Tell Me How It Ends by Valeria Luiselli eBook DownloadStructured around the forty questions Luiselli translates and asks undocumented Latin-American children facing deportation, Tell Me How It Ends (an expansion of her 2016 Freeman's essay of the same name) humanizes these young migrants and highlights the contradiction of the idea of America as a fiction for immigrants with the reality of racism and fear both here and back home."
The Color of Law by Richard Rothstein eBook DownloadIn this groundbreaking history of the modern American metropolis, Richard Rothstein, a leading authority on housing policy, explodes the myth that America’s cities came to be racially divided through de facto segregation—that is, through individual prejudices, income differences, or the actions of private institutions like banks and real estate agencies. Rather, The Color of Law incontrovertibly makes clear that it was de juresegregation—the laws and policy decisions passed by local, state, and federal governments—that actually promoted the discriminatory patterns that continue to this day.Through extraordinary revelations and extensive research that Ta-Nehisi Coates has lauded as "brilliant" (The Atlantic), Rothstein comes to c
A Colony in a Nation by Chris Hayes, Christopher L. Hayes eBook DownloadNew York Times best-selling author and Emmy Award–winning news anchor Chris Hayes argues that there are really two Americas: a Colony and a Nation.America likes to tell itself that it inhabits a postracial world, yet nearly every empirical measure―wealth, unemployment, incarceration, school segregation―reveals that racial inequality has barely improved since 1968, when Richard Nixon became our first “law and order” president. With the clarity and originality that distinguished his prescient bestseller, Twilight of the Elites, Chris Hayes upends our national conversation on policing and democracy in a book of wide-ranging historical, social, and political analysis.Hayes contends our country has fractured i
I'm Still Here by Austin Channing Brown eBook DownloadFrom a powerful new voice on racial justice, an eye-opening account of growing up Black, Christian, and female in middle-class white America. Austin Channing Brown's first encounter with a racialized America came at age 7, when she discovered her parents named her Austin to deceive future employers into thinking she was a white man. Growing up in majority-white schools, organizations, and churches, Austin writes, "I had to learn what it means to love blackness," a journey that led to a lifetime spent navigating America's racial divide as a writer, speaker and expert who helps organizations practice genuine inclusion.In a time when nearly all institutions (schools, churches, universities, businesses) claim to value "diversi
Between the World and Me by Ta-Nehisi Coates eBook DownloadIn a series of essays, written as a letter to his son, Coates confronts the notion of race in America and how it has shaped American history, many times at the cost of black bodies and lives. Thoughtfully exploring personal and historical events, from his time at Howard University to the Civil War, the author poignantly asks and attempts to answer difficult questions that plague modern society. In this short memoir, the "Atlantic" writer explains that the tragic examples of Michael Brown, Trayvon Martin, and those killed in South Carolina are the results of a systematically constructed and maintained assault to black people--a structure that includes slavery, mass incarceration, and police brutality as part of its foundation....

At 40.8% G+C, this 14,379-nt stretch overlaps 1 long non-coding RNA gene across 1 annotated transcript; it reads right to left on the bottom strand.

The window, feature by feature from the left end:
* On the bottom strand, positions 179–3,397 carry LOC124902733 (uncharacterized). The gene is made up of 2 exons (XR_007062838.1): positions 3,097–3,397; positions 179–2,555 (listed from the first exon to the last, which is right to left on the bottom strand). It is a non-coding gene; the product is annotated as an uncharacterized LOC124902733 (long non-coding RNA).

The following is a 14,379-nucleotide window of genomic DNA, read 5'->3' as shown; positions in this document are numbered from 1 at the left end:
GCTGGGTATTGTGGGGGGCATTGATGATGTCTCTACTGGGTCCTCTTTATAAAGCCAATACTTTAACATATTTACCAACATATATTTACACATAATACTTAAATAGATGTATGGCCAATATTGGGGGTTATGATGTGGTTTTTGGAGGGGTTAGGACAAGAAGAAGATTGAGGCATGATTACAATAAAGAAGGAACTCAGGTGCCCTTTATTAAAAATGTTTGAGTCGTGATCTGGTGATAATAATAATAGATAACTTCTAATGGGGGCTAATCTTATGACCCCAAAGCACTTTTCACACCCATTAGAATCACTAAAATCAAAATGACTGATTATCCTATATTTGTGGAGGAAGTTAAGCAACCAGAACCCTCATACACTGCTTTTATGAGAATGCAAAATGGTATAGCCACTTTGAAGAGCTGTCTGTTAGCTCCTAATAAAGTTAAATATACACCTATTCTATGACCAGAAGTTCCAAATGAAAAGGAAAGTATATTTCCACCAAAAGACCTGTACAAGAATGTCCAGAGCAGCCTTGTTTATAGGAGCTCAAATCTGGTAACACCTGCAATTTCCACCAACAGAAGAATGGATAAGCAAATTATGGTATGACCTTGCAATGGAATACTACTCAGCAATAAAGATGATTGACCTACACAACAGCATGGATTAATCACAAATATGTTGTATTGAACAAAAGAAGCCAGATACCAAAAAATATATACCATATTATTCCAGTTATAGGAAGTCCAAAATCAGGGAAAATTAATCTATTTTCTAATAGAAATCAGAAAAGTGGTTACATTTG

So You Want to Talk About Race by Ijeoma Oluo eBook DownloadIn this breakout book, Ijeoma Oluo explores the complex reality of today's racial landscape--from white privilege and police brutality to systemic discrimination and the Black Lives Matter movement--offering straightforward clarity that readers need to contribute to the dismantling of the racial divideIn So You Want to Talk About Race, Editor at Large of The Establishment Ijeoma Oluo offers a contemporary, accessible take on the racial landscape in America, addressing head-on such issues as privilege, police brutality, intersectionality, micro-aggressions, the Black Lives Matter movement, and the "N" word. Perfectly positioned to bridge the gap between people of color and white Americans struggling with race complexities
When They Call You a Terrorist eBook DownloadA poetic and powerful memoir about what it means to be a Black woman in America—and the co-founding of a movement that demands justice for all in the land of the free.Raised by a single mother in an impoverished neighborhood in Los Angeles, Patrisse Khan-Cullors experienced firsthand the prejudice and persecution Black Americans endure at the hands of law enforcement. For Patrisse, the most vulnerable people in the country are Black people. Deliberately and ruthlessly targeted by a criminal justice system serving a white privilege agenda, Black people are subjected to unjustifiable racial profiling and police brutality. In 2013, when Trayvon Martin’s killer went free, Patrisse’s outrage led her to co-found Black Lives Matter with Alici